Cherubs and Lions in Temple Design

Source = |Author =Institute for the Study of the Ancient World Contact,

Following Leviticus’ description of ritually defiling skin afflictions, Leviticus 14 delineates the purification process. Once deemed clear of the condition, the afflicted person brought two birds, one of which would be killed and the other released. This would be followed by washing of the person’s clothes, followed by shaving the person’s hair and then bathing in water. On the 8thday, the now cleansed person would bring offerings to the Tabernacle.

If the purification process was the same during the first temple period, then the temple the afflicted person would be visiting would be more ornate than the Tabernacle building. 1 Kings 6 gives the following description. “The main hall in front of this room was forty cubits long. The inside of the temple was cedar, carved with gourds and open flowers.” On the exterior of the building, “On the walls all around the temple, in both the inner and outer rooms, he carved cherubim, palm trees and open flowers.”

The entrances featured designs. “For the entrance to the inner sanctuary he made doors out of olive wood that were one fifth of the width of the sanctuary. And on the two olive-wood doors he carved cherubim, palm trees and open flowers, and overlaid the cherubim and palm trees with hammered gold. In the same way, for the entrance to the main hall he made doorframes out of olive wood that were one fourth of the width of the hall. He also made two doors out of juniper wood, each having two leaves that turned in sockets. He carved cherubim, palm trees and open flowers on them and overlaid them with gold hammered evenly over the carvings.”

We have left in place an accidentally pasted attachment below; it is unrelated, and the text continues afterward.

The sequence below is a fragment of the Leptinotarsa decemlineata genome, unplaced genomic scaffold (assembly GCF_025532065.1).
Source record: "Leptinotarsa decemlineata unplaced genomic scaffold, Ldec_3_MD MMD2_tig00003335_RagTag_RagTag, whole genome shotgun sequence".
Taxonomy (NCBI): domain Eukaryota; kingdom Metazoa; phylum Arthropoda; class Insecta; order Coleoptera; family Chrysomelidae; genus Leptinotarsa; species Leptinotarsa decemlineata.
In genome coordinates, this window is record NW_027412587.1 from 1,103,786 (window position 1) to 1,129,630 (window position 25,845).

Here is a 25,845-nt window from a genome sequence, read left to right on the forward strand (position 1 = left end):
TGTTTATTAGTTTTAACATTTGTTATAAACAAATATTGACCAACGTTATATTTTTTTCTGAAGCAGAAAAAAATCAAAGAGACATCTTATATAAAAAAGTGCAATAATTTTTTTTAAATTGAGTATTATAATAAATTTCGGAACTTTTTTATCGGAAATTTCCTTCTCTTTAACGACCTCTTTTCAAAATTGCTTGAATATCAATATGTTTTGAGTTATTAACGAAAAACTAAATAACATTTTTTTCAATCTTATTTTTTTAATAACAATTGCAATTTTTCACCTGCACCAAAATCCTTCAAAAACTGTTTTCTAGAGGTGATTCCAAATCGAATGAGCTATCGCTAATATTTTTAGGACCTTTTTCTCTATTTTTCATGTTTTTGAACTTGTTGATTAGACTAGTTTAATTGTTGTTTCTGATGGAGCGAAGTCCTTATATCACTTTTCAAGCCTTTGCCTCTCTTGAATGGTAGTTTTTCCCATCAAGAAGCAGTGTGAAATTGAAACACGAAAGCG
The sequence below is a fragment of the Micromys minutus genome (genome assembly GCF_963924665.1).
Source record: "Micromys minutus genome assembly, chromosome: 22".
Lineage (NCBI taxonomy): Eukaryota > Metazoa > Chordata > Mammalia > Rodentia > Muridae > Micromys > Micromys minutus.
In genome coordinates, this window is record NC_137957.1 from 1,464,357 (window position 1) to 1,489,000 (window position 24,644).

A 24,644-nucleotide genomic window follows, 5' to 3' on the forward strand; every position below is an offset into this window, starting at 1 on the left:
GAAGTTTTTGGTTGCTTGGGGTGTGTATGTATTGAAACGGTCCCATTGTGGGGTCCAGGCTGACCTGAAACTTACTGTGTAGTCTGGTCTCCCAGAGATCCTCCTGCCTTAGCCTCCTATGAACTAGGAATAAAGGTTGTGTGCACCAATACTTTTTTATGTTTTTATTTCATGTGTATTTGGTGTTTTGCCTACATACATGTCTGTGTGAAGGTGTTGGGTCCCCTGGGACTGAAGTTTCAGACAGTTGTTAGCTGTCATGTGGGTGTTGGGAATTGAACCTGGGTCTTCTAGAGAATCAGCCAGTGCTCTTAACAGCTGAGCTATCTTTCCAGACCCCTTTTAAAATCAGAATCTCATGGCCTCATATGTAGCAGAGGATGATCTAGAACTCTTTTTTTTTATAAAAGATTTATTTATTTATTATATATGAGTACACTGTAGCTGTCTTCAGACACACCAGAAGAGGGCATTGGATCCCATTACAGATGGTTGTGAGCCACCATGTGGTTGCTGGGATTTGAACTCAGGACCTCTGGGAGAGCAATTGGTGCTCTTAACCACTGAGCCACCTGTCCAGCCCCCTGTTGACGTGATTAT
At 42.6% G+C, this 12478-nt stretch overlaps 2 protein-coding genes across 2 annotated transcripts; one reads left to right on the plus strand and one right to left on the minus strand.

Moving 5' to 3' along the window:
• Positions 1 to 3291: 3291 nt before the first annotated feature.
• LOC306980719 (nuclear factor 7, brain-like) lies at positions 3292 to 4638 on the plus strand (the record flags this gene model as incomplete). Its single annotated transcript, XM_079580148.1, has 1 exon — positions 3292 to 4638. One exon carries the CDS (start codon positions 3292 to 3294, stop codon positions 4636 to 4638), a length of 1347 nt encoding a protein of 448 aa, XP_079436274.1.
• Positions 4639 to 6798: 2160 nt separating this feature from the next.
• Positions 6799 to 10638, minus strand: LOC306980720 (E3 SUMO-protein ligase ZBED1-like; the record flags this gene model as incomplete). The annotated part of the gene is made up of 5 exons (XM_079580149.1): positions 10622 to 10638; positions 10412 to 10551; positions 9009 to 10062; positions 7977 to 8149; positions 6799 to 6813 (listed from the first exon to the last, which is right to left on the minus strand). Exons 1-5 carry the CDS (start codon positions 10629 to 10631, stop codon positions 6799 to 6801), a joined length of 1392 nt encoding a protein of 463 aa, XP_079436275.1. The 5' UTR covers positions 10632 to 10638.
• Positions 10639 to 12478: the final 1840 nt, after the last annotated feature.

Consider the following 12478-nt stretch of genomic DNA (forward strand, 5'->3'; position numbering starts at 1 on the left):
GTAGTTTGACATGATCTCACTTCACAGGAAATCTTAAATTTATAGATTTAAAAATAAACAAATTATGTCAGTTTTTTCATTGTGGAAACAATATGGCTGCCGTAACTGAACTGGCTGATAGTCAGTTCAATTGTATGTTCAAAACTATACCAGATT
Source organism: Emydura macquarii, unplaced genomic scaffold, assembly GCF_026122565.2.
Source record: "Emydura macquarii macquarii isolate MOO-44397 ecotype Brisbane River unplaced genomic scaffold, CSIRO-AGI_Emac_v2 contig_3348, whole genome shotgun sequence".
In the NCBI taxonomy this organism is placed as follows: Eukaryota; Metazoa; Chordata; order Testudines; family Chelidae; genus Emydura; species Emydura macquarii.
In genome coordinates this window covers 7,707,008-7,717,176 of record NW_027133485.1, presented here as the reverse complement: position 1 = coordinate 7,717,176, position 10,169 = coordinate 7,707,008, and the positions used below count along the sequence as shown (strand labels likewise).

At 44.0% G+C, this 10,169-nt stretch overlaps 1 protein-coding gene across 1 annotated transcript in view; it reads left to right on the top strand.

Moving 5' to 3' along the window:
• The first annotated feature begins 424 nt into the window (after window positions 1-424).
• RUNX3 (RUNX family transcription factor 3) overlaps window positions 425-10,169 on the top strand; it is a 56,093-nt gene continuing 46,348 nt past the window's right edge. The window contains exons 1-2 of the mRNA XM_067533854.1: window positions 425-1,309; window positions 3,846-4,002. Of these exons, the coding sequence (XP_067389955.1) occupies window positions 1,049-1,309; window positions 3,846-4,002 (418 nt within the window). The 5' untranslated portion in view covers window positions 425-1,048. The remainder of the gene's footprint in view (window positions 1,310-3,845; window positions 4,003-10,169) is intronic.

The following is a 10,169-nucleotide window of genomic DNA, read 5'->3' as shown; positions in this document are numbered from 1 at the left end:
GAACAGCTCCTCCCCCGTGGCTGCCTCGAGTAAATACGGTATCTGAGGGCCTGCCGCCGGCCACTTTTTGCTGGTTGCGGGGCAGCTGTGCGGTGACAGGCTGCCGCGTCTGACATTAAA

The Ain Dara Temple in northwestern Syria, which was active between the 14th and 8th centuries BCE, provides an example of a temple that was contemporary with Solomon’s temple as described in the Bible. In addition to similarities in size, layout and a shrine room, it also was lined with carved designs both inside and outside.

The carved reliefs included images of lions, winged cherubs, sphinxes and a clawed figure, of which only the claws remained. It also contained images of palmettes, the fan shaped leaves of the palm tree, and floral patterns.

The similarity in the specific design elements between the Ain Dara temple and the Solomon’s temple in the Bible is yet another sign that Solomon’s temple fit the time period in the 10th and 9th centuries BCE.

The image above is of the Ain Dara temple, with a winged figure in the lower left corner.